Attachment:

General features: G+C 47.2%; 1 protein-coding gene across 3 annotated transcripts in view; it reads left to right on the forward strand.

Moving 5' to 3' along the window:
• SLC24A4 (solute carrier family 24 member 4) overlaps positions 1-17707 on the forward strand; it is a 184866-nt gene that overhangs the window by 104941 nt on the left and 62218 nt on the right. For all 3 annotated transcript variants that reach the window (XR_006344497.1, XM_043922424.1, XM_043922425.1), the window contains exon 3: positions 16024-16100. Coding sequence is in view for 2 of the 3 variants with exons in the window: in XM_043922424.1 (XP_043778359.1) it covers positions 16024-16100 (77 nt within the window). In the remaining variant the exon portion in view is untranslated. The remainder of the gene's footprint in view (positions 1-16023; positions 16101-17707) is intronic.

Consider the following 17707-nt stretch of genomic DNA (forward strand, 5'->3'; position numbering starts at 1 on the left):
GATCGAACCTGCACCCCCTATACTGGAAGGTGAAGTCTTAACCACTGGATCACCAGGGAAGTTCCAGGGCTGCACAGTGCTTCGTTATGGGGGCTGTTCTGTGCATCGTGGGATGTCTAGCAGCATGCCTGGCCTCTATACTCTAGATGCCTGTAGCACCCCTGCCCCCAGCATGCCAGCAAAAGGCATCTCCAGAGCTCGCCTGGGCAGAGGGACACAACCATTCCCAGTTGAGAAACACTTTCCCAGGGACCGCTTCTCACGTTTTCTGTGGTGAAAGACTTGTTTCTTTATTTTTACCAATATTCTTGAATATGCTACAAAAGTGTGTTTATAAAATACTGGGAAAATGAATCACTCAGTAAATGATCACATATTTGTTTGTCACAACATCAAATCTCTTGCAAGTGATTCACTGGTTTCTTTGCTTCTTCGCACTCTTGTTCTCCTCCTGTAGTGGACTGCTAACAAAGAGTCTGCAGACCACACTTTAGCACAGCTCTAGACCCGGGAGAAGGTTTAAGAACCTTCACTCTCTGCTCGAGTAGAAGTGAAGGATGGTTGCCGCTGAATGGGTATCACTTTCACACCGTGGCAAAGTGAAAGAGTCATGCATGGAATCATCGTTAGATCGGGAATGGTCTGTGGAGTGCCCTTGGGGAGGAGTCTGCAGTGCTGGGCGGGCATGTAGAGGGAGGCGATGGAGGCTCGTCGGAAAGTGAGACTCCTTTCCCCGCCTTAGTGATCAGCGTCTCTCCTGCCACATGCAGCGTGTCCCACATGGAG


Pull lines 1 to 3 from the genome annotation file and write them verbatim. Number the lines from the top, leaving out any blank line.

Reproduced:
General features: G+C 47.2%; 1 protein-coding gene across 3 annotated transcripts in view; it reads left to right on the forward strand.

Moving 5' to 3' along the window:
• SLC24A4 (solute carrier family 24 member 4) overlaps positions 1-17707 on the forward strand; it is a 184866-nt gene that overhangs the window by 104941 nt on the left and 62218 nt on the right. For all 3 annotated transcript variants that reach the window (XR_006344497.1, XM_043922424.1, XM_043922425.1), the window contains exon 3: positions 16024-16100. Coding sequence is in view for 2 of the 3 variants with exons in the window: in XM_043922424.1 (XP_043778359.1) it covers positions 16024-16100 (77 nt within the window). In the remaining variant the exon portion in view is untranslated. The remainder of the gene's footprint in view (positions 1-16023; positions 16101-17707) is intronic.